|Georgia Blain: Candelo|
Books (Australian Trade Paperback),
Foster child Mitchell Jenkins precipitates a tragedy on a family holiday to Candelo, a small country town in New South Wales. Mitchell's actions affect each member of his foster family in different ways, but the results haunt all of them until Mitchell's death years later.
Ursula, the novel's narrator, a struggling actress involved in messy relationships, wants to help her brother Simon, the most afflicted. Although a talented artist, Simon lives an unhappy, solitary life, driving a bus and allowing his mother and her girlfriend to treat him like a child.
But Ursula finds it impossible to help Simon until she can overcome the pain she suffered on that fateful vacation. And her window of opportunity is shrinking. If Ursula can't reconcile her family before her mother's death, the emotional wounds they suffered may never heal.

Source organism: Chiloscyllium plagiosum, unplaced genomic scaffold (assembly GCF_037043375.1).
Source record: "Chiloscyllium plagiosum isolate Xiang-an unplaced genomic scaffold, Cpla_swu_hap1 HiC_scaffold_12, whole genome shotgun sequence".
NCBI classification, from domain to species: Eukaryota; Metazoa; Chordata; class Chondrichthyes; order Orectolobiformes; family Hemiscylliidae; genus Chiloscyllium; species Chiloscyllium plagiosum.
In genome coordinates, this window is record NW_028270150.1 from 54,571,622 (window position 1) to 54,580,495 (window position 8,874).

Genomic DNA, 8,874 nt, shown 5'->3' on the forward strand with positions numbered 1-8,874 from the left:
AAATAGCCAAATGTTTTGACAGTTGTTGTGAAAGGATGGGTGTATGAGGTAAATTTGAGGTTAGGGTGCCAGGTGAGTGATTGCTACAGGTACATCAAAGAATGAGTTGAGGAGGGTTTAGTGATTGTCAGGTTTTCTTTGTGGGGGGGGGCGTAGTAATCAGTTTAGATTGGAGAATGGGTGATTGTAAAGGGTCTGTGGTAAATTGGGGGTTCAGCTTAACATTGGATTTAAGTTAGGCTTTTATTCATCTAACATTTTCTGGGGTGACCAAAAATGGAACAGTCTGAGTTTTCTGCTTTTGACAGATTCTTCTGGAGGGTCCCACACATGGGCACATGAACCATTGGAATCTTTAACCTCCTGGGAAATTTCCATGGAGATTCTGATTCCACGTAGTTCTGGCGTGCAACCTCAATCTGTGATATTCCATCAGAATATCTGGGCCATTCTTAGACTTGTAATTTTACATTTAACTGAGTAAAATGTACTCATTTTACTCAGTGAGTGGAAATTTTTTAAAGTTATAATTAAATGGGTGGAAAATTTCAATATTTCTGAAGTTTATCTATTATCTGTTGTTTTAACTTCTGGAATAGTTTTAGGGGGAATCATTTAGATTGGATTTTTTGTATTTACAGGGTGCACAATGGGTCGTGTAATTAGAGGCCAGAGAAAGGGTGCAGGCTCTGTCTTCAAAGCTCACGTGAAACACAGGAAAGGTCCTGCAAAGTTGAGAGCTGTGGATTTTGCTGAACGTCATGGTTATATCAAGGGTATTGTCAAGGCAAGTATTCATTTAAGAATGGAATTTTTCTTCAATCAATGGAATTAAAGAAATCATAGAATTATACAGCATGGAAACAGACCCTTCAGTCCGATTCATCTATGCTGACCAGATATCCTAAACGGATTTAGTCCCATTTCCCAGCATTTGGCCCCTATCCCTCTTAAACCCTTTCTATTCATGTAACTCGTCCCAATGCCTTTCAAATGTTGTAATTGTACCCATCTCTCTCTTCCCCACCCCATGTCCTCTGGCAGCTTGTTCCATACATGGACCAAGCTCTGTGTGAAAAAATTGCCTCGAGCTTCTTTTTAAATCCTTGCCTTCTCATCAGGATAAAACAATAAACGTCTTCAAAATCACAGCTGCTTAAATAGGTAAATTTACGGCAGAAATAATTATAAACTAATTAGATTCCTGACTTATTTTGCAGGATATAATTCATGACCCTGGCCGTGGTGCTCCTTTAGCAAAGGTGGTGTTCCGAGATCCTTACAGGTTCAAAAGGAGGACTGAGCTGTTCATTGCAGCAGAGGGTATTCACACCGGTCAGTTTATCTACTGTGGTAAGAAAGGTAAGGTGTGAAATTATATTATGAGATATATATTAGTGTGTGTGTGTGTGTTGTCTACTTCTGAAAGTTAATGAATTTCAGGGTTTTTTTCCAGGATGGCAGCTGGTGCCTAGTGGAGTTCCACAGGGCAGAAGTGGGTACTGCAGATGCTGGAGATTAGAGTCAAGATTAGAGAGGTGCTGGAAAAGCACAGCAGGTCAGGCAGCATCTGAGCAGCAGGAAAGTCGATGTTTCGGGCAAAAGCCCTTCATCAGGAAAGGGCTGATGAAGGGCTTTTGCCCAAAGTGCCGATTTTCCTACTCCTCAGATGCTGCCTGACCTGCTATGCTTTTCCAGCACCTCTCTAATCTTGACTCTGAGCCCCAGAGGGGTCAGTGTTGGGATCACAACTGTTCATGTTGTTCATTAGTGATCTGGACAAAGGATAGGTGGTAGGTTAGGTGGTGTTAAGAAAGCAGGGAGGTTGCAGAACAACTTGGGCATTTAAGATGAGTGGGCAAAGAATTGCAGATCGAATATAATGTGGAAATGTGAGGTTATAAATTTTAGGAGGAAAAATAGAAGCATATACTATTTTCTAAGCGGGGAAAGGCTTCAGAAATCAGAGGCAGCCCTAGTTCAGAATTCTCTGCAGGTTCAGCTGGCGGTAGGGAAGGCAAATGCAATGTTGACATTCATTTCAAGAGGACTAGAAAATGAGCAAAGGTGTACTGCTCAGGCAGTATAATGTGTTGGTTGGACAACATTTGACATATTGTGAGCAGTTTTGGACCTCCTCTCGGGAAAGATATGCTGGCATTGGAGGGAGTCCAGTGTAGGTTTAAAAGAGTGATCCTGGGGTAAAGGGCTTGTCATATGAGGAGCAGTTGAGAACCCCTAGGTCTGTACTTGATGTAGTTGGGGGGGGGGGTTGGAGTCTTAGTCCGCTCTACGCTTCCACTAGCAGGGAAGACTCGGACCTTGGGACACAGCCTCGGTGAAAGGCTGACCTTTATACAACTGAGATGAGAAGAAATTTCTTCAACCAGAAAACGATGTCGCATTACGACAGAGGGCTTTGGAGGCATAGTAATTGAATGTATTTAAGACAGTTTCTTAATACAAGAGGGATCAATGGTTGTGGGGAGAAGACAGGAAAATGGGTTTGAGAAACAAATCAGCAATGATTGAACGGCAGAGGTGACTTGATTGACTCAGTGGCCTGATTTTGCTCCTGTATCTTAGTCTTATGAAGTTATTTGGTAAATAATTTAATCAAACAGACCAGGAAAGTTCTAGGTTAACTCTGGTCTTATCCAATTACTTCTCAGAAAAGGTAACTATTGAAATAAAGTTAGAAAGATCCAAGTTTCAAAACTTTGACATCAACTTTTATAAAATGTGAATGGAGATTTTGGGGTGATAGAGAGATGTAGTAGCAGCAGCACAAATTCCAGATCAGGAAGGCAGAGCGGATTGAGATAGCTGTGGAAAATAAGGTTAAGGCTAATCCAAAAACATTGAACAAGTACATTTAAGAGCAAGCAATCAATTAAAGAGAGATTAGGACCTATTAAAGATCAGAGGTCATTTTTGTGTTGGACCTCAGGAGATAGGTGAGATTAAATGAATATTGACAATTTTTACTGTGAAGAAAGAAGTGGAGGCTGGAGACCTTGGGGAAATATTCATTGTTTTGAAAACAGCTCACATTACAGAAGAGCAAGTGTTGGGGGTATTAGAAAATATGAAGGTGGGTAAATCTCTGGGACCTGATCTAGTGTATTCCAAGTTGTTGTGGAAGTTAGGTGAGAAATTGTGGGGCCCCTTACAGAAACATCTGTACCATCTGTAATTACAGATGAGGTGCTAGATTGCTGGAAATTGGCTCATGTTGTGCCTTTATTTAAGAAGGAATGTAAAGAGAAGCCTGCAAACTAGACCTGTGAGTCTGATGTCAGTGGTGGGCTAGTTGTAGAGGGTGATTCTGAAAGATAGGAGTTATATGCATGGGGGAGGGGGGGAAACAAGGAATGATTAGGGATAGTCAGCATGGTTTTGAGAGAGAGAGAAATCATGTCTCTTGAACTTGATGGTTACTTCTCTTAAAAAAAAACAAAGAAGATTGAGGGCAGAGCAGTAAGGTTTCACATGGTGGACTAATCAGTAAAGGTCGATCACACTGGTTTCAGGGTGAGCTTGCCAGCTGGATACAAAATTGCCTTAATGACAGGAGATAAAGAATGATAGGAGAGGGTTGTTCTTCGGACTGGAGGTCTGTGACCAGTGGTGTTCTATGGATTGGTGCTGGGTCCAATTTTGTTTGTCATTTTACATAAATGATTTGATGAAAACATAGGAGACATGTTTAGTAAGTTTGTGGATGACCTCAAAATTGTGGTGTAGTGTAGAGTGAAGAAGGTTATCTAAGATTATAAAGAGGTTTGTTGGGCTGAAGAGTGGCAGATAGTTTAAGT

Stylish but sparing, the story unwinds like a Greek tragedy as Ursula slowly reveals what happened at Candelo. Mitchell's reckless attractiveness cast a spell over the entire family. Ursula fell in love with him; Simon did whatever Mitchell said; and their feminist mother, preoccupied with her writing career, ignored all the signs of impending disaster. Everyone's conflicting needs place the family on a collision course with itself, and though you know catastrophe is inevitable, you can't look away.
A quintessentially Australian novel reminiscent of the bleak, sad stories of the great Henry Lawson, Candelo often proves harrowing to read. A ray of hope, however, brightens the novel's end, casting a forgiving glow on characters and readers alike.
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